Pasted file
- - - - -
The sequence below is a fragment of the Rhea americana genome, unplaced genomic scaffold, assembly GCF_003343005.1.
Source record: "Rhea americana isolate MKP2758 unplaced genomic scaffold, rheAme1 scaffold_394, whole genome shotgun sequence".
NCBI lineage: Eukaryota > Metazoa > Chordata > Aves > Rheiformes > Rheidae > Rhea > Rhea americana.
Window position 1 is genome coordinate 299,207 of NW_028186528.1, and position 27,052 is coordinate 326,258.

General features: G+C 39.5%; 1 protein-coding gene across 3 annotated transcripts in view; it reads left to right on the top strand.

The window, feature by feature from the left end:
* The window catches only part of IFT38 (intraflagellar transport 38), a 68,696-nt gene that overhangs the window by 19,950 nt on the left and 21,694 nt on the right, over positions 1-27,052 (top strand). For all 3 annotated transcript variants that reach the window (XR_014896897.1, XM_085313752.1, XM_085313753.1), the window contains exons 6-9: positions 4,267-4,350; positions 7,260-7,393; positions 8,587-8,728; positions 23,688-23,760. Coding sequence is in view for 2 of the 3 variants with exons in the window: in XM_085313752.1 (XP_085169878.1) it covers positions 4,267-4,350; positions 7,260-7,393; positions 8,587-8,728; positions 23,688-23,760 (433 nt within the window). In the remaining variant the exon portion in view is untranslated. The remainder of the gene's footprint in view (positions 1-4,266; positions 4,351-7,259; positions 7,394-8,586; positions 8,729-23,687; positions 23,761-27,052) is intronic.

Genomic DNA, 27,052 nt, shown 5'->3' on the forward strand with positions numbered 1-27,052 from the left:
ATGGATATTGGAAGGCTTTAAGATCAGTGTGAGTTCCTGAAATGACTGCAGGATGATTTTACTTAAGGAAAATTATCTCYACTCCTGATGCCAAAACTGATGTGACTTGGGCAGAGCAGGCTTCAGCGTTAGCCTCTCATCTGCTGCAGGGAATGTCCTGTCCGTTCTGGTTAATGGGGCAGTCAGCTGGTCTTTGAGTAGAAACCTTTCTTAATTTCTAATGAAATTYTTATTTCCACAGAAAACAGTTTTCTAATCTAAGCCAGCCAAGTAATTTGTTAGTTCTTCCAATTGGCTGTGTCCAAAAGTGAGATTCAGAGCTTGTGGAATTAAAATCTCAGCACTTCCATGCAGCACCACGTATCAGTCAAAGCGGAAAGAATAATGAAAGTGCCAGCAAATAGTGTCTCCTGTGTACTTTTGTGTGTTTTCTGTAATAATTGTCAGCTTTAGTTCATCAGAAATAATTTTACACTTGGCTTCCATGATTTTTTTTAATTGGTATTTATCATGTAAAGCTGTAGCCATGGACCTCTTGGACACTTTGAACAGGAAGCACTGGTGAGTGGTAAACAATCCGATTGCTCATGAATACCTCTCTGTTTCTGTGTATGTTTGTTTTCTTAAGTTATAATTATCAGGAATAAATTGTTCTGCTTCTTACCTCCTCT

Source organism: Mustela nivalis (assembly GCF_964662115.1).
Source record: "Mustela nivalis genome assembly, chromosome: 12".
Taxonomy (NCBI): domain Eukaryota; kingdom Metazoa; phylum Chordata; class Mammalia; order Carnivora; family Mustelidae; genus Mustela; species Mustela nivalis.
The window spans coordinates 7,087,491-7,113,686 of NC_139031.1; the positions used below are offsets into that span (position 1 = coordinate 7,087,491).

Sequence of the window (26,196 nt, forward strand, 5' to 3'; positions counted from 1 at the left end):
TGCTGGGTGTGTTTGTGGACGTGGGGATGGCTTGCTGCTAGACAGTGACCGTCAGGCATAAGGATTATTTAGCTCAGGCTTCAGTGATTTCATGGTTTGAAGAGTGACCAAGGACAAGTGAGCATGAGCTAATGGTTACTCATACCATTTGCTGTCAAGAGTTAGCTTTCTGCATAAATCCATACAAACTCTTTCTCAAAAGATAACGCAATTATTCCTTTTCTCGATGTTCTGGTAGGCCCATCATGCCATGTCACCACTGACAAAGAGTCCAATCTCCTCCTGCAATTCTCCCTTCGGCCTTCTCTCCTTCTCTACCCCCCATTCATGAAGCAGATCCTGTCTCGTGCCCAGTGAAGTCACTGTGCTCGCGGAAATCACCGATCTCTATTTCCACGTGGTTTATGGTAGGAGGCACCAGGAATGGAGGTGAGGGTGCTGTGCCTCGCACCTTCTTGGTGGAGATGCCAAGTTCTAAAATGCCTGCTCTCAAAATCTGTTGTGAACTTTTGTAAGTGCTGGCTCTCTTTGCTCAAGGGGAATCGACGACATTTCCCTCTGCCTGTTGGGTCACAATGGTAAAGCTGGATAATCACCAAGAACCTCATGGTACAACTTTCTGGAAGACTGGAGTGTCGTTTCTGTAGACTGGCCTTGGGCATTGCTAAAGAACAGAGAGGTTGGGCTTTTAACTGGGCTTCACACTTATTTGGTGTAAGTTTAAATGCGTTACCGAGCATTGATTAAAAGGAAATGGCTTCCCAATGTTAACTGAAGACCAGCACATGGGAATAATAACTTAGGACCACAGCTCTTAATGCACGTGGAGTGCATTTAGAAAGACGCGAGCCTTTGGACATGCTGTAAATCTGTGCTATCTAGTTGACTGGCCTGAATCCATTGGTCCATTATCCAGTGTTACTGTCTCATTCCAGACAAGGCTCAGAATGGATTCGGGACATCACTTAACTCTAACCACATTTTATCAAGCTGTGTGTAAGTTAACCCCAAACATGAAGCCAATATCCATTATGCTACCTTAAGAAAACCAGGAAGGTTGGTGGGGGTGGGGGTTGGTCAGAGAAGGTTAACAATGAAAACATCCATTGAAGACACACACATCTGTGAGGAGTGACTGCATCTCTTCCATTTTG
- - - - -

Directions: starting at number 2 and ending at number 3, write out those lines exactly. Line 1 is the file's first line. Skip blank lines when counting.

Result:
Source record: "Rhea americana isolate MKP2758 unplaced genomic scaffold, rheAme1 scaffold_394, whole genome shotgun sequence".
NCBI lineage: Eukaryota > Metazoa > Chordata > Aves > Rheiformes > Rheidae > Rhea > Rhea americana.